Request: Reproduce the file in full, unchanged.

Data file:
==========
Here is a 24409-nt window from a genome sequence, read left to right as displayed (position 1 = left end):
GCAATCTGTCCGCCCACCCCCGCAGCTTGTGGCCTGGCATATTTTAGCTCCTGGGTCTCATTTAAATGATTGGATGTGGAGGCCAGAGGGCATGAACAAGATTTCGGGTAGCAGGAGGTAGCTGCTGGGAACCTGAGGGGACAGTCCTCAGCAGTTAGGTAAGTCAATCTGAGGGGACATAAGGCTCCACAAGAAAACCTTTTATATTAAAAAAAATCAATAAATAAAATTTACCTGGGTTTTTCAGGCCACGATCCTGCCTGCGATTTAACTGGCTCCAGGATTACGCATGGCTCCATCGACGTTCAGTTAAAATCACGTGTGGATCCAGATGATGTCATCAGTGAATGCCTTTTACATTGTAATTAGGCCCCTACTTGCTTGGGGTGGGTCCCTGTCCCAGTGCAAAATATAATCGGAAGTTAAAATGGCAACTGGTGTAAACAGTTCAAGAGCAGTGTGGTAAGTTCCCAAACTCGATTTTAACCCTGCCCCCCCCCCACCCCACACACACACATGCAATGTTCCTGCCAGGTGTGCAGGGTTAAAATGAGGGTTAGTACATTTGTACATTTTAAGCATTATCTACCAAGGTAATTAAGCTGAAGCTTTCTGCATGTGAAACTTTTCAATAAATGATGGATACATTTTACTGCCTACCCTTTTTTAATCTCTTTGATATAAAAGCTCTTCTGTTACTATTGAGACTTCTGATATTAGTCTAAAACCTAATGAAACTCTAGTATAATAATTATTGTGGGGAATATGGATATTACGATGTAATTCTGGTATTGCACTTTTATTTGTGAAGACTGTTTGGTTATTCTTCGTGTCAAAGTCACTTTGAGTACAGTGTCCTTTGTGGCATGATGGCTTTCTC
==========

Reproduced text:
Here is a 24409-nt window from a genome sequence, read left to right as displayed (position 1 = left end):
GCAATCTGTCCGCCCACCCCCGCAGCTTGTGGCCTGGCATATTTTAGCTCCTGGGTCTCATTTAAATGATTGGATGTGGAGGCCAGAGGGCATGAACAAGATTTCGGGTAGCAGGAGGTAGCTGCTGGGAACCTGAGGGGACAGTCCTCAGCAGTTAGGTAAGTCAATCTGAGGGGACATAAGGCTCCACAAGAAAACCTTTTATATTAAAAAAAATCAATAAATAAAATTTACCTGGGTTTTTCAGGCCACGATCCTGCCTGCGATTTAACTGGCTCCAGGATTACGCATGGCTCCATCGACGTTCAGTTAAAATCACGTGTGGATCCAGATGATGTCATCAGTGAATGCCTTTTACATTGTAATTAGGCCCCTACTTGCTTGGGGTGGGTCCCTGTCCCAGTGCAAAATATAATCGGAAGTTAAAATGGCAACTGGTGTAAACAGTTCAAGAGCAGTGTGGTAAGTTCCCAAACTCGATTTTAACCCTGCCCCCCCCCCACCCCACACACACACATGCAATGTTCCTGCCAGGTGTGCAGGGTTAAAATGAGGGTTAGTACATTTGTACATTTTAAGCATTATCTACCAAGGTAATTAAGCTGAAGCTTTCTGCATGTGAAACTTTTCAATAAATGATGGATACATTTTACTGCCTACCCTTTTTTAATCTCTTTGATATAAAAGCTCTTCTGTTACTATTGAGACTTCTGATATTAGTCTAAAACCTAATGAAACTCTAGTATAATAATTATTGTGGGGAATATGGATATTACGATGTAATTCTGGTATTGCACTTTTATTTGTGAAGACTGTTTGGTTATTCTTCGTGTCAAAGTCACTTTGAGTACAGTGTCCTTTGTGGCATGATGGCTTTCTC